are some big charities doing more harm than good in africa?
June 19, 2013
The Guardian recently published a piece questioning the work of some big charities in Africa, especially Bono’s organization ONE. Check out what they had to say and let us know what you think.
“Bono’s positioning of the west as the saviour of Africa while failing to discuss the harm the G8 nations are doing has undermined campaigns for justice and accountability.”
“It was bad enough in 2005. Then, at the G8 summit in Scotland, Bono and Bob Geldof heaped praise on Tony Blair and George Bush, who were still mired in the butchery they had initiated in Iraq. (…) African activists accused them of drowning out a campaign for global justice with a campaign for charity.” (…)
But this is worse. (…)The [New Alliance] is pushing African countries into agreements that allow foreign companies to grab their land, patent their seeds and monopolize their food markets. Ignoring the voices of their own people, six African governments have struck deals with companies such as Monsanto, Cargill, Dupont, Syngenta, Nestlé and Unilever, in return for promises of aid by the UK and other G8 nations.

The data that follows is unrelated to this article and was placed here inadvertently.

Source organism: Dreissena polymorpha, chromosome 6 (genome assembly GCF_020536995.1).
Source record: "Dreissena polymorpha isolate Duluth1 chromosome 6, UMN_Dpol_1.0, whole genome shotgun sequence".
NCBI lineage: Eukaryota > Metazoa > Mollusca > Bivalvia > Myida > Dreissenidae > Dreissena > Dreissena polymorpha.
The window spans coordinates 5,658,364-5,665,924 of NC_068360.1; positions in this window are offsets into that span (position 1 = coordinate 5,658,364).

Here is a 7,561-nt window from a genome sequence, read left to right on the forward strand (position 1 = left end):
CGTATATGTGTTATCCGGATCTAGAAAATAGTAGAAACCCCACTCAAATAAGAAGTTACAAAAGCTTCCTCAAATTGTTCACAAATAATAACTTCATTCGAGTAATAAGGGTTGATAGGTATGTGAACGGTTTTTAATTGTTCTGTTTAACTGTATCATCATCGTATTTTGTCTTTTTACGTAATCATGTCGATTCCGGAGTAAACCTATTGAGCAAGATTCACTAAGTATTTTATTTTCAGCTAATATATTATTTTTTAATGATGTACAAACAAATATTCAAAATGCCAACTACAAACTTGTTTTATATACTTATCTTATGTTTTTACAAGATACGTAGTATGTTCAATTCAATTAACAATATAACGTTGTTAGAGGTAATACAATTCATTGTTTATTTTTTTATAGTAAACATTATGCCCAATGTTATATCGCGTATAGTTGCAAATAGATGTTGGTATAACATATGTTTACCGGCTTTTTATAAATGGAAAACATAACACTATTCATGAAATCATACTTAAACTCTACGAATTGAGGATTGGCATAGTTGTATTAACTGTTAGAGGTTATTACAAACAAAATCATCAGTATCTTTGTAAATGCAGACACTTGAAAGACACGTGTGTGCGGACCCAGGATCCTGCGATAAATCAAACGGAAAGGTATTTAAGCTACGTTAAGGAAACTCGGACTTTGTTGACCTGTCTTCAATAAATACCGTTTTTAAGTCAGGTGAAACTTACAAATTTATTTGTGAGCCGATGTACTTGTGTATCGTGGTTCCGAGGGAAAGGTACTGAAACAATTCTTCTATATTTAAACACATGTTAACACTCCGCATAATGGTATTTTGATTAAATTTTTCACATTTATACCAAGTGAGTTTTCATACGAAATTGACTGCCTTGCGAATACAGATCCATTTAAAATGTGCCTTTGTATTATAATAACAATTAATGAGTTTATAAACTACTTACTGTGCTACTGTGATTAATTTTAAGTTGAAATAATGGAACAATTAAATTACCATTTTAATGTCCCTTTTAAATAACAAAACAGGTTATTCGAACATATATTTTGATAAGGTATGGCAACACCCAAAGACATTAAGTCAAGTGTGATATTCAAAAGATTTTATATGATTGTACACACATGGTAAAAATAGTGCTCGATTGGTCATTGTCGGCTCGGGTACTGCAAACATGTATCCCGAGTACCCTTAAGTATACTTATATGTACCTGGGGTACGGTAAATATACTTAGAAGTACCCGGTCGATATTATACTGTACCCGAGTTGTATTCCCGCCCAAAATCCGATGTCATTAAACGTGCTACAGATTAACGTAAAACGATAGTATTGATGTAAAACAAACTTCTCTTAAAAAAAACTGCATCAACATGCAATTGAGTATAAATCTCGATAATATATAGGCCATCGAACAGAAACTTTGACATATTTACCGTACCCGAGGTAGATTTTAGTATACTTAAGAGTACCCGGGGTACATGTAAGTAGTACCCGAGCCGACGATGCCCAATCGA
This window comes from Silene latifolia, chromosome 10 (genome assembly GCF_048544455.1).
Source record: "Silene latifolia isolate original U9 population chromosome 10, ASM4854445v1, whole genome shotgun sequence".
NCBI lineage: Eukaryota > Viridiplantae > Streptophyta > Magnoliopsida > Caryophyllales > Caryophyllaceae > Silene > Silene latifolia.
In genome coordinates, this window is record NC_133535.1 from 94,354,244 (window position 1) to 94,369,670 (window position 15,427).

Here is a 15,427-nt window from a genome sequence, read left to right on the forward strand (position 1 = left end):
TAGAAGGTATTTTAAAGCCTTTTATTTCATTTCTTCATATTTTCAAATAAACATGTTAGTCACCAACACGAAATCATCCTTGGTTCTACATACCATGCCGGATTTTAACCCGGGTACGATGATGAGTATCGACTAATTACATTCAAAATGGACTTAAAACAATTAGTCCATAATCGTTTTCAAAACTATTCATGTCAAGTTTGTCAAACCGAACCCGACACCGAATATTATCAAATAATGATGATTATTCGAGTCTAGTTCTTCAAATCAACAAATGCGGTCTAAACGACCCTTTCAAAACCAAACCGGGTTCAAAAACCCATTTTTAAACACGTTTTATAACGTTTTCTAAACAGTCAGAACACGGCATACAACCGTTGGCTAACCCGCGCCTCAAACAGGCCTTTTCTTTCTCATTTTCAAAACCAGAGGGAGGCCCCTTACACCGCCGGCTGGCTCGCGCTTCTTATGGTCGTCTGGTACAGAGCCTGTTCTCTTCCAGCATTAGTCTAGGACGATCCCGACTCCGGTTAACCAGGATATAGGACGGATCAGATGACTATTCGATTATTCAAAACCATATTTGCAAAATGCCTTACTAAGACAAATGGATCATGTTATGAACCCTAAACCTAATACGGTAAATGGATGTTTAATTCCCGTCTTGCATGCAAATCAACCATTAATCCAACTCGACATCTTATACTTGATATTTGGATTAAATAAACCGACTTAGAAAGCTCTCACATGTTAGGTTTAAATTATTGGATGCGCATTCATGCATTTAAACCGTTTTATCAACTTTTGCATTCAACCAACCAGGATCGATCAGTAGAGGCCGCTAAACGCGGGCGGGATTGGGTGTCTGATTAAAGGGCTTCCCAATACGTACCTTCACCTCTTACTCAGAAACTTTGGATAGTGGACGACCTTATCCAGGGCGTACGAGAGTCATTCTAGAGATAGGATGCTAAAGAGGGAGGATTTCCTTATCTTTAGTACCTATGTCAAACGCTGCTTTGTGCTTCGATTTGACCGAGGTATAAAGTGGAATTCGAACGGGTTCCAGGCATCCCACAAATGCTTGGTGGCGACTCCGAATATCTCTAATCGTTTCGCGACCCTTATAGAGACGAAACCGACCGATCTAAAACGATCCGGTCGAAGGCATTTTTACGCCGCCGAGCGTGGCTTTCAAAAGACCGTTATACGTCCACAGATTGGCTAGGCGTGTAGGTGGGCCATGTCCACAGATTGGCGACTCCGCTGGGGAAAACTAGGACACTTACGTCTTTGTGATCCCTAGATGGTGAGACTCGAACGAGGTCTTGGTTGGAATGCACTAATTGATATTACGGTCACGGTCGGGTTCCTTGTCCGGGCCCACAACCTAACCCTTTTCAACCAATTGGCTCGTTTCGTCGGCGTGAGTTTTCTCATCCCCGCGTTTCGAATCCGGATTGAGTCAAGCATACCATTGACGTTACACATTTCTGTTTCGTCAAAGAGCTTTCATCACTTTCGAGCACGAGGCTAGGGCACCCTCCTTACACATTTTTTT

A wide range of activists, both African and European, is furious about the New Alliance.” (…)
“Much of the ONE campaign’s primary funding was provided by the Bill and Melinda Gates Foundation, two of whose executives sit on its board. The foundation has been working with the biotech company Monsanto and the grain trading giant Cargill, and has a large Monsanto shareholding.” (…)
“Bono (…) has become “the caring face of global technocracy”, who, without any kind of mandate, has assumed the role of spokesperson for Africa, then used that role to provide “humanitarian cover” for western leaders (…) while lending legitimacy to the neoliberal project.” (…)
“The ONE campaign (…) claims to work on behalf of the extremely poor. But its board is largely composed of multimillionaires, corporate aristocrats and US enforcers. Here you will find Condoleezza Rice, George W Bush’s national security adviser and secretary of state (…).
Here too is Larry Summers, who was chief economist at the World Bank during the darkest days of structural adjustment and who, as US Treasury secretary, helped to deregulate Wall Street, with such happy consequences for the rest of us. Here’s Howard Buffett, who has served on the boards of the global grain giant Archer Daniels Midland as well as Coca-Cola and the food corporations ConAgra and Agro Tech. Though the main focus of ONE is Africa, there are only two African members. One is a mobile phone baron, the other is the finance minister of Nigeria, who was formerly managing director of the World Bank. What better representatives of the extremely poor could there be?”
Full piece by George Monbiot here.
Photo by by Themba Hadebe / Associated Press
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